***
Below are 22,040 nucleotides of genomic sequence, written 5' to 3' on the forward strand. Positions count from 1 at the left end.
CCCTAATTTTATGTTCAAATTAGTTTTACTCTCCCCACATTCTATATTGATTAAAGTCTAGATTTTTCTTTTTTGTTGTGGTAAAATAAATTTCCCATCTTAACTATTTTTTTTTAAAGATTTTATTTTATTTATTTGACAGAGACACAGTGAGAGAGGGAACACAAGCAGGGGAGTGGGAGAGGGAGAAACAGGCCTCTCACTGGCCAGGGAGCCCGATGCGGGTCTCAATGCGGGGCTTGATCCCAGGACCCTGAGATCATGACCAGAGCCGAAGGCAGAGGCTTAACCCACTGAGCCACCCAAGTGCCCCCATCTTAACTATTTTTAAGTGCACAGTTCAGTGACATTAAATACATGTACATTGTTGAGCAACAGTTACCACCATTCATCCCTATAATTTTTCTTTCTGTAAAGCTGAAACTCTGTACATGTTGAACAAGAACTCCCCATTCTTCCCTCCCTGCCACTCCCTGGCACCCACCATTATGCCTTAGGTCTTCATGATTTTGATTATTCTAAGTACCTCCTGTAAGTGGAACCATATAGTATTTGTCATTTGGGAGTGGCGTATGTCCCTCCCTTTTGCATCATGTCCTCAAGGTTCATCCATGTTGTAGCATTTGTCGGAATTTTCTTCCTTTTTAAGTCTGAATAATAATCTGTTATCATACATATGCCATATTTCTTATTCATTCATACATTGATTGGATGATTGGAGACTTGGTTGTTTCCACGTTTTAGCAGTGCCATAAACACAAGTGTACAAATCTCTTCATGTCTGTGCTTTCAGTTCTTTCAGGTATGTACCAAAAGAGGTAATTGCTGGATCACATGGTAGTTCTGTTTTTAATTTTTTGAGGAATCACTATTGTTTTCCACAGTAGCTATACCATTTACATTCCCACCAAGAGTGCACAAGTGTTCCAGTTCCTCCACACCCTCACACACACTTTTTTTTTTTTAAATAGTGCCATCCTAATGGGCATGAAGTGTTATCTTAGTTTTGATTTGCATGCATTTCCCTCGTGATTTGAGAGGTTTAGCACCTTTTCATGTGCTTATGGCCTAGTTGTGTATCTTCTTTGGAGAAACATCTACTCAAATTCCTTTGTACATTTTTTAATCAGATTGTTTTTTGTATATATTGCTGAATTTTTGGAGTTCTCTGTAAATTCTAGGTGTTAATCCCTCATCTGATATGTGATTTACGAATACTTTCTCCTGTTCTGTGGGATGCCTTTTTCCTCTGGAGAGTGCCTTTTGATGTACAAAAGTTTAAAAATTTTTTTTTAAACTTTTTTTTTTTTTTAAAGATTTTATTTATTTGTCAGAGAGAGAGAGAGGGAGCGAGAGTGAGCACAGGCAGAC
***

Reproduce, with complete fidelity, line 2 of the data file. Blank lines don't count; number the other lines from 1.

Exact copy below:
CCCTAATTTTATGTTCAAATTAGTTTTACTCTCCCCACATTCTATATTGATTAAAGTCTAGATTTTTCTTTTTTGTTGTGGTAAAATAAATTTCCCATCTTAACTATTTTTTTTTAAAGATTTTATTTTATTTATTTGACAGAGACACAGTGAGAGAGGGAACACAAGCAGGGGAGTGGGAGAGGGAGAAACAGGCCTCTCACTGGCCAGGGAGCCCGATGCGGGTCTCAATGCGGGGCTTGATCCCAGGACCCTGAGATCATGACCAGAGCCGAAGGCAGAGGCTTAACCCACTGAGCCACCCAAGTGCCCCCATCTTAACTATTTTTAAGTGCACAGTTCAGTGACATTAAATACATGTACATTGTTGAGCAACAGTTACCACCATTCATCCCTATAATTTTTCTTTCTGTAAAGCTGAAACTCTGTACATGTTGAACAAGAACTCCCCATTCTTCCCTCCCTGCCACTCCCTGGCACCCACCATTATGCCTTAGGTCTTCATGATTTTGATTATTCTAAGTACCTCCTGTAAGTGGAACCATATAGTATTTGTCATTTGGGAGTGGCGTATGTCCCTCCCTTTTGCATCATGTCCTCAAGGTTCATCCATGTTGTAGCATTTGTCGGAATTTTCTTCCTTTTTAAGTCTGAATAATAATCTGTTATCATACATATGCCATATTTCTTATTCATTCATACATTGATTGGATGATTGGAGACTTGGTTGTTTCCACGTTTTAGCAGTGCCATAAACACAAGTGTACAAATCTCTTCATGTCTGTGCTTTCAGTTCTTTCAGGTATGTACCAAAAGAGGTAATTGCTGGATCACATGGTAGTTCTGTTTTTAATTTTTTGAGGAATCACTATTGTTTTCCACAGTAGCTATACCATTTACATTCCCACCAAGAGTGCACAAGTGTTCCAGTTCCTCCACACCCTCACACACACTTTTTTTTTTTTAAATAGTGCCATCCTAATGGGCATGAAGTGTTATCTTAGTTTTGATTTGCATGCATTTCCCTCGTGATTTGAGAGGTTTAGCACCTTTTCATGTGCTTATGGCCTAGTTGTGTATCTTCTTTGGAGAAACATCTACTCAAATTCCTTTGTACATTTTTTAATCAGATTGTTTTTTGTATATATTGCTGAATTTTTGGAGTTCTCTGTAAATTCTAGGTGTTAATCCCTCATCTGATATGTGATTTACGAATACTTTCTCCTGTTCTGTGGGATGCCTTTTTCCTCTGGAGAGTGCCTTTTGATGTACAAAAGTTTAAAAATTTTTTTTTAAACTTTTTTTTTTTTTTAAAGATTTTATTTATTTGTCAGAGAGAGAGAGAGGGAGCGAGAGTGAGCACAGGCAGAC